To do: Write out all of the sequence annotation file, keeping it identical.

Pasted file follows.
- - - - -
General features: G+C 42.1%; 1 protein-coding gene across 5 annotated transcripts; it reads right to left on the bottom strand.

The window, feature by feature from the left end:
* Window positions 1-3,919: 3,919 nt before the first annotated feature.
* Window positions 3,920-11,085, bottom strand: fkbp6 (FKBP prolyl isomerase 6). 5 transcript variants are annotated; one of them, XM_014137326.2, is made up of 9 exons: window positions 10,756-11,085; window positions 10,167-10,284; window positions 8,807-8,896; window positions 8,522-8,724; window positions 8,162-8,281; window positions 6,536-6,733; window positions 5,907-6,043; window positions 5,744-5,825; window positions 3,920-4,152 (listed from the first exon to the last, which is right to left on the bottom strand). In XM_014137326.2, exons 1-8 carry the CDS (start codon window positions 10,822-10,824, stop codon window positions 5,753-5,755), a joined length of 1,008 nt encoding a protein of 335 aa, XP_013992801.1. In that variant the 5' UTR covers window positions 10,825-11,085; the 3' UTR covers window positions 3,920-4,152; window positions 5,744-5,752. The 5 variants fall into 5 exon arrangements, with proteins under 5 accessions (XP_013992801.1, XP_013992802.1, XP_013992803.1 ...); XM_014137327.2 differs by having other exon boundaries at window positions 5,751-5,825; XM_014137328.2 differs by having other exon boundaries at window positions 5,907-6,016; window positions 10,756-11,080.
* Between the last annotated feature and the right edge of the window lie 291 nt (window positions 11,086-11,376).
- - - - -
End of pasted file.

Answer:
General features: G+C 42.1%; 1 protein-coding gene across 5 annotated transcripts; it reads right to left on the bottom strand.

The window, feature by feature from the left end:
* Window positions 1-3,919: 3,919 nt before the first annotated feature.
* Window positions 3,920-11,085, bottom strand: fkbp6 (FKBP prolyl isomerase 6). 5 transcript variants are annotated; one of them, XM_014137326.2, is made up of 9 exons: window positions 10,756-11,085; window positions 10,167-10,284; window positions 8,807-8,896; window positions 8,522-8,724; window positions 8,162-8,281; window positions 6,536-6,733; window positions 5,907-6,043; window positions 5,744-5,825; window positions 3,920-4,152 (listed from the first exon to the last, which is right to left on the bottom strand). In XM_014137326.2, exons 1-8 carry the CDS (start codon window positions 10,822-10,824, stop codon window positions 5,753-5,755), a joined length of 1,008 nt encoding a protein of 335 aa, XP_013992801.1. In that variant the 5' UTR covers window positions 10,825-11,085; the 3' UTR covers window positions 3,920-4,152; window positions 5,744-5,752. The 5 variants fall into 5 exon arrangements, with proteins under 5 accessions (XP_013992801.1, XP_013992802.1, XP_013992803.1 ...); XM_014137327.2 differs by having other exon boundaries at window positions 5,751-5,825; XM_014137328.2 differs by having other exon boundaries at window positions 5,907-6,016; window positions 10,756-11,080.
* Between the last annotated feature and the right edge of the window lie 291 nt (window positions 11,086-11,376).